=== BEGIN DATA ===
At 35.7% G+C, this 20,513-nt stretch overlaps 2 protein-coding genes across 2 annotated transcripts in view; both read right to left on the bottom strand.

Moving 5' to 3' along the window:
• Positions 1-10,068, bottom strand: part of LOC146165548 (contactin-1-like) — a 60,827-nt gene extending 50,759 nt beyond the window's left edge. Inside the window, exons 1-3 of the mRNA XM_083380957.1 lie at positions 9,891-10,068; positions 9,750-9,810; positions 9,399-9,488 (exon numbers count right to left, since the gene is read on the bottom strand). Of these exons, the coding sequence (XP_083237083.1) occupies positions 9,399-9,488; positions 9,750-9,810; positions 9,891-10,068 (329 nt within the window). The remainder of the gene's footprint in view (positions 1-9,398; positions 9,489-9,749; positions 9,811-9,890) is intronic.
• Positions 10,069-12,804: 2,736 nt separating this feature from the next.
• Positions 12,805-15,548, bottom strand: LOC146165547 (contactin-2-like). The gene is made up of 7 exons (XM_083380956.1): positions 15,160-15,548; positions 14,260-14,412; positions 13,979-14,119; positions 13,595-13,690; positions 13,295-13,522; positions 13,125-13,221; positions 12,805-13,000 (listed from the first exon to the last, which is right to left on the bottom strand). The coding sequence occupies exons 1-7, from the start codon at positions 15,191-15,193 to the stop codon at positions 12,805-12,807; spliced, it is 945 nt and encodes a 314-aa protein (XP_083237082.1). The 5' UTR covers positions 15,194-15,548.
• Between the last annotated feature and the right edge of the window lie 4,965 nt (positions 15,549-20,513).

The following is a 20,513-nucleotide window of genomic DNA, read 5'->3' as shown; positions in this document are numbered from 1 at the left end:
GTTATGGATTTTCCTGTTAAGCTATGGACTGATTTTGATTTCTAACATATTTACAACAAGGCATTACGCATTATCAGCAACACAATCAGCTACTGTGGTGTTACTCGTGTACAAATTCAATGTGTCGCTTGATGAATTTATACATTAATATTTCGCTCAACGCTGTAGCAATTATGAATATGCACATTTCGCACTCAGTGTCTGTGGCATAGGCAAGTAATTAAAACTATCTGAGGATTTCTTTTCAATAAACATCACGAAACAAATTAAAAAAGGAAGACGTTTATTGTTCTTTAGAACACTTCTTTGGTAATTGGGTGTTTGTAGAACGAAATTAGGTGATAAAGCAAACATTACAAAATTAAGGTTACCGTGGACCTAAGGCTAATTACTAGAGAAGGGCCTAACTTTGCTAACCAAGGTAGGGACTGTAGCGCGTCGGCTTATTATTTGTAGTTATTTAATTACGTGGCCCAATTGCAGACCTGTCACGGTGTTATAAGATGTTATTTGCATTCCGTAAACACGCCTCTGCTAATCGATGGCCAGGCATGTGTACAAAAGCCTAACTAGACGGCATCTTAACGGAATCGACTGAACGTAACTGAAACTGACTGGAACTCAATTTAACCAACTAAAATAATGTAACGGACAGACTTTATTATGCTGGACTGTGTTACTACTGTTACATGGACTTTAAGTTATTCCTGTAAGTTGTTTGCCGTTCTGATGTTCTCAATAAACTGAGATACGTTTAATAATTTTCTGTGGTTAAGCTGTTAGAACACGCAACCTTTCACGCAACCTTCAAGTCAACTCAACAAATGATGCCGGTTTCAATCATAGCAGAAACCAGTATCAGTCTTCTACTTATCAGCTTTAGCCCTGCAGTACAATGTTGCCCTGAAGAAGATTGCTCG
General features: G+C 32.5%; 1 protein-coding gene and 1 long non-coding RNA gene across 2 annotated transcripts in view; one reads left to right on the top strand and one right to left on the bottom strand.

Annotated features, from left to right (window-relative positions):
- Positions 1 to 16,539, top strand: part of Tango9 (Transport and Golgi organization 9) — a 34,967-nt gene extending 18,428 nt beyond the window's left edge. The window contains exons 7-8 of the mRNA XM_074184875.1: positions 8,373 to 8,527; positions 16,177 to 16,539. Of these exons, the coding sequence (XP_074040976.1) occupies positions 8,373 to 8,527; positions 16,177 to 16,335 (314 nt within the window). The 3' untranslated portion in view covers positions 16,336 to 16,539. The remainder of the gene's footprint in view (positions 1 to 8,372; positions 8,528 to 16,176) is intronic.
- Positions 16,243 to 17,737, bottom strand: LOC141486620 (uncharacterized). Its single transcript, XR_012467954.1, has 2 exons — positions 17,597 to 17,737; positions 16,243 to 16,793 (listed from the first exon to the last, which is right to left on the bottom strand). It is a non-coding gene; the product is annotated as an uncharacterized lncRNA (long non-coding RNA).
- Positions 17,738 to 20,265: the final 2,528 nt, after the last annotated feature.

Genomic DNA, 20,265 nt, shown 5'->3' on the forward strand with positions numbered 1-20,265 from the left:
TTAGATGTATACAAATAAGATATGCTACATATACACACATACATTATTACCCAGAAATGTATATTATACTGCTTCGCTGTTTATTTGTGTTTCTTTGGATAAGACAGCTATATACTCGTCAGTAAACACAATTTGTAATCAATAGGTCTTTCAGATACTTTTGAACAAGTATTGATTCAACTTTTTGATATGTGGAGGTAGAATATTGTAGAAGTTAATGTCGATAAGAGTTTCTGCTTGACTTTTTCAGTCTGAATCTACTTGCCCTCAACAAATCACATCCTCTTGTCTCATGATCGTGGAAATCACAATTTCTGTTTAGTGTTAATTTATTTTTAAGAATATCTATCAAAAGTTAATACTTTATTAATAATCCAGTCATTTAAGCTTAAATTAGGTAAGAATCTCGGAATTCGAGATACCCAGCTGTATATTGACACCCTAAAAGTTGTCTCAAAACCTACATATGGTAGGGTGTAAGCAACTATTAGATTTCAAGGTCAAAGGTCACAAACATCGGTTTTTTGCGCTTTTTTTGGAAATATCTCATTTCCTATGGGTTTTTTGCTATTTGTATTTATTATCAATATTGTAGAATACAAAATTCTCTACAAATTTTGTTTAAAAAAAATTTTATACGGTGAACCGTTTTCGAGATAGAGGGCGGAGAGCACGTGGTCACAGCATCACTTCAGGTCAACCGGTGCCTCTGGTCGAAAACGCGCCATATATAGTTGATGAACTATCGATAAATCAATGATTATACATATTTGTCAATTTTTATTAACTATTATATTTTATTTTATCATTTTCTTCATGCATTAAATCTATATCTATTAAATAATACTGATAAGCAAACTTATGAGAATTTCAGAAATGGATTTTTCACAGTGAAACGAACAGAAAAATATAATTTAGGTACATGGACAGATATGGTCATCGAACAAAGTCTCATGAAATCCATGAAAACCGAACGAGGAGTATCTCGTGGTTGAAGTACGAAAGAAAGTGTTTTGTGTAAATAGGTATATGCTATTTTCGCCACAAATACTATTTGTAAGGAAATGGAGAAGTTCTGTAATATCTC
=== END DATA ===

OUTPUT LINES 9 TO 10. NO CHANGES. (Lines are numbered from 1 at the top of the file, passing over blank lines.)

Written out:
General features: G+C 32.5%; 1 protein-coding gene and 1 long non-coding RNA gene across 2 annotated transcripts in view; one reads left to right on the top strand and one right to left on the bottom strand.

Annotated features, from left to right (window-relative positions):